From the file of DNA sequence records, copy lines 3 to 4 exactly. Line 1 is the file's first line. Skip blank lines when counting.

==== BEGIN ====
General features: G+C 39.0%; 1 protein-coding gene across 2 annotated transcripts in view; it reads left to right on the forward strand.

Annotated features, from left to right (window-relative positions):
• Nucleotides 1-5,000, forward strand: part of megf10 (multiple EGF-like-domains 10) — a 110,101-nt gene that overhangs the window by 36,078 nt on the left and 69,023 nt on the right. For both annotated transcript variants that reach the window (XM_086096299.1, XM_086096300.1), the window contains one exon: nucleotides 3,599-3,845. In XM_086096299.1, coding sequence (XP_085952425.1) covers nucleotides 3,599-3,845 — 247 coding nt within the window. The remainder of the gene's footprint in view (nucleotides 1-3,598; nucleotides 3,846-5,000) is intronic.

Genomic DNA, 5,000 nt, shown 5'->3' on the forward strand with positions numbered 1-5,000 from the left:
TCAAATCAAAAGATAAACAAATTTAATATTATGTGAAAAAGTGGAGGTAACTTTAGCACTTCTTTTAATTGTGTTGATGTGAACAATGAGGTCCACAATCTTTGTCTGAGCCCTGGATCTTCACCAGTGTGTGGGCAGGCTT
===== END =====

• Nucleotides 1-5,000, forward strand: part of megf10 (multiple EGF-like-domains 10) — a 110,101-nt gene that overhangs the window by 36,078 nt on the left and 69,023 nt on the right. For both annotated transcript variants that reach the window (XM_086096299.1, XM_086096300.1), the window contains one exon: nucleotides 3,599-3,845. In XM_086096299.1, coding sequence (XP_085952425.1) covers nucleotides 3,599-3,845 — 247 coding nt within the window. The remainder of the gene's footprint in view (nucleotides 1-3,598; nucleotides 3,846-5,000) is intronic.

Genomic DNA, 5,000 nt, shown 5'->3' on the forward strand with positions numbered 1-5,000 from the left: